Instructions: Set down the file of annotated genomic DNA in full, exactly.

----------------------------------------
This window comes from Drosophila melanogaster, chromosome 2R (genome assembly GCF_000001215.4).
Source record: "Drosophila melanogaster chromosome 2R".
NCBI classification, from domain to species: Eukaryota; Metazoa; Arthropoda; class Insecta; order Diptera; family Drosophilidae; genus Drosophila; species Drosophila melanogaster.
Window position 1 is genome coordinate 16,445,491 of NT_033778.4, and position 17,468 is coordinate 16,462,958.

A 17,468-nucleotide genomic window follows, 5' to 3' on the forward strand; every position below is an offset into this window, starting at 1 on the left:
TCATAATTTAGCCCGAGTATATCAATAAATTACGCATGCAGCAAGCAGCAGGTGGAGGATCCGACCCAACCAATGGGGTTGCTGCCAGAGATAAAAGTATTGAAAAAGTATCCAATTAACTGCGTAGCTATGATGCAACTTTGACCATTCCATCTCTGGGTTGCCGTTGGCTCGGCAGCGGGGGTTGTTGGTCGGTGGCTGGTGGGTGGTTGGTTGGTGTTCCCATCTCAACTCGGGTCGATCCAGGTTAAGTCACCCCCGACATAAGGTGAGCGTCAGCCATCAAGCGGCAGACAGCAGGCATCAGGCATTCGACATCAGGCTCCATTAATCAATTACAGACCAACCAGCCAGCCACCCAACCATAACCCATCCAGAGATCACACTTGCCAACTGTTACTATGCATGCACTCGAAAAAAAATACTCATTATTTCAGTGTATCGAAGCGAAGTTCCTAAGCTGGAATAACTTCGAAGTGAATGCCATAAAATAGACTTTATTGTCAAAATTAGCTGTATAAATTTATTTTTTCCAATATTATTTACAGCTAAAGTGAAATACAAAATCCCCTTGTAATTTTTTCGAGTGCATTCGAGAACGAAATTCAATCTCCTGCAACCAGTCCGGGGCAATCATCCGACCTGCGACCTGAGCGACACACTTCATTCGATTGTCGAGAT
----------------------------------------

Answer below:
This window comes from Drosophila melanogaster, chromosome 2R (genome assembly GCF_000001215.4).
Source record: "Drosophila melanogaster chromosome 2R".
NCBI classification, from domain to species: Eukaryota; Metazoa; Arthropoda; class Insecta; order Diptera; family Drosophilidae; genus Drosophila; species Drosophila melanogaster.
Window position 1 is genome coordinate 16,445,491 of NT_033778.4, and position 17,468 is coordinate 16,462,958.

A 17,468-nucleotide genomic window follows, 5' to 3' on the forward strand; every position below is an offset into this window, starting at 1 on the left:
TCATAATTTAGCCCGAGTATATCAATAAATTACGCATGCAGCAAGCAGCAGGTGGAGGATCCGACCCAACCAATGGGGTTGCTGCCAGAGATAAAAGTATTGAAAAAGTATCCAATTAACTGCGTAGCTATGATGCAACTTTGACCATTCCATCTCTGGGTTGCCGTTGGCTCGGCAGCGGGGGTTGTTGGTCGGTGGCTGGTGGGTGGTTGGTTGGTGTTCCCATCTCAACTCGGGTCGATCCAGGTTAAGTCACCCCCGACATAAGGTGAGCGTCAGCCATCAAGCGGCAGACAGCAGGCATCAGGCATTCGACATCAGGCTCCATTAATCAATTACAGACCAACCAGCCAGCCACCCAACCATAACCCATCCAGAGATCACACTTGCCAACTGTTACTATGCATGCACTCGAAAAAAAATACTCATTATTTCAGTGTATCGAAGCGAAGTTCCTAAGCTGGAATAACTTCGAAGTGAATGCCATAAAATAGACTTTATTGTCAAAATTAGCTGTATAAATTTATTTTTTCCAATATTATTTACAGCTAAAGTGAAATACAAAATCCCCTTGTAATTTTTTCGAGTGCATTCGAGAACGAAATTCAATCTCCTGCAACCAGTCCGGGGCAATCATCCGACCTGCGACCTGAGCGACACACTTCATTCGATTGTCGAGAT